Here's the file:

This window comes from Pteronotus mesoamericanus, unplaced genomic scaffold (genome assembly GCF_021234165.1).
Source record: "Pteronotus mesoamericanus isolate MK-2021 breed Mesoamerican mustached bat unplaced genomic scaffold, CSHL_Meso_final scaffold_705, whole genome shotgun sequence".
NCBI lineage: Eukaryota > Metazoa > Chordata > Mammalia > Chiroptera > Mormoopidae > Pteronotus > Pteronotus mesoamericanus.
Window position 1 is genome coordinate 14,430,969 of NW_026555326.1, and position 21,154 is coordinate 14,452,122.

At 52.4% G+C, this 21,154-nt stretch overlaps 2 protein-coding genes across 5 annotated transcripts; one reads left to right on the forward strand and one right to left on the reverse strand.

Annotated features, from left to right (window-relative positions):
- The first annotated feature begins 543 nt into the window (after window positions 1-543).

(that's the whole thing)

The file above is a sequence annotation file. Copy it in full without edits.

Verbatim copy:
This window comes from Pteronotus mesoamericanus, unplaced genomic scaffold (genome assembly GCF_021234165.1).
Source record: "Pteronotus mesoamericanus isolate MK-2021 breed Mesoamerican mustached bat unplaced genomic scaffold, CSHL_Meso_final scaffold_705, whole genome shotgun sequence".
NCBI lineage: Eukaryota > Metazoa > Chordata > Mammalia > Chiroptera > Mormoopidae > Pteronotus > Pteronotus mesoamericanus.
Window position 1 is genome coordinate 14,430,969 of NW_026555326.1, and position 21,154 is coordinate 14,452,122.

At 52.4% G+C, this 21,154-nt stretch overlaps 2 protein-coding genes across 5 annotated transcripts; one reads left to right on the forward strand and one right to left on the reverse strand.

Annotated features, from left to right (window-relative positions):
- The first annotated feature begins 543 nt into the window (after window positions 1-543).